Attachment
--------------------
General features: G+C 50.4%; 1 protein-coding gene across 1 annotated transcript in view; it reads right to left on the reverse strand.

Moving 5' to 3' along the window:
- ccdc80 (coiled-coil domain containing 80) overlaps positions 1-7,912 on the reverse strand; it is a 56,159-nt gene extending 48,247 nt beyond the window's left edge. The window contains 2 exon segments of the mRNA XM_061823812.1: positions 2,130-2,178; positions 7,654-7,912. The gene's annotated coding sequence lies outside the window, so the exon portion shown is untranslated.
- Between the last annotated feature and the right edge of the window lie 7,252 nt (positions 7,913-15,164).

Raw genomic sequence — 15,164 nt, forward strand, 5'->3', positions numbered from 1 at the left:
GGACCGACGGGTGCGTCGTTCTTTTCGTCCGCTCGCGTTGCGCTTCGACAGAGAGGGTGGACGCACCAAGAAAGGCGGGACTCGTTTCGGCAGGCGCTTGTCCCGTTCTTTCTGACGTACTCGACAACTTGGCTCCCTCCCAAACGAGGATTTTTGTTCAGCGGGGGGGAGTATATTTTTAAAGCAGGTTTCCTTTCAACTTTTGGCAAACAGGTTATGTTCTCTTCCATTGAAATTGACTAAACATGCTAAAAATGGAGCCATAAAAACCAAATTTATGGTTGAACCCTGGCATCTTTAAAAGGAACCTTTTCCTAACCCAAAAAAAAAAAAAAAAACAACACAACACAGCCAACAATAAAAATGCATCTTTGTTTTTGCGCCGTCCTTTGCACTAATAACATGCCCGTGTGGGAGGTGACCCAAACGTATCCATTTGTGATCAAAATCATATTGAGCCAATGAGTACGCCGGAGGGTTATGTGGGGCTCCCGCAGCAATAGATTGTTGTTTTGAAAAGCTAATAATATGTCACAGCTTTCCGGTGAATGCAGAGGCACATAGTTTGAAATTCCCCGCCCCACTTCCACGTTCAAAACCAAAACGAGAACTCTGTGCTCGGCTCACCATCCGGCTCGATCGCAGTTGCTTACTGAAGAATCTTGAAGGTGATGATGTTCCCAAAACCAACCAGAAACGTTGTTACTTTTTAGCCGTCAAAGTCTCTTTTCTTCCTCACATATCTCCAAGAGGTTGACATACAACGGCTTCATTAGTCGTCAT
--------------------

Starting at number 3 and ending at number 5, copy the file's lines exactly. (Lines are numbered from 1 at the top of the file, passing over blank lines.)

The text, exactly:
- ccdc80 (coiled-coil domain containing 80) overlaps positions 1-7,912 on the reverse strand; it is a 56,159-nt gene extending 48,247 nt beyond the window's left edge. The window contains 2 exon segments of the mRNA XM_061823812.1: positions 2,130-2,178; positions 7,654-7,912. The gene's annotated coding sequence lies outside the window, so the exon portion shown is untranslated.
- Between the last annotated feature and the right edge of the window lie 7,252 nt (positions 7,913-15,164).

Raw genomic sequence — 15,164 nt, forward strand, 5'->3', positions numbered from 1 at the left: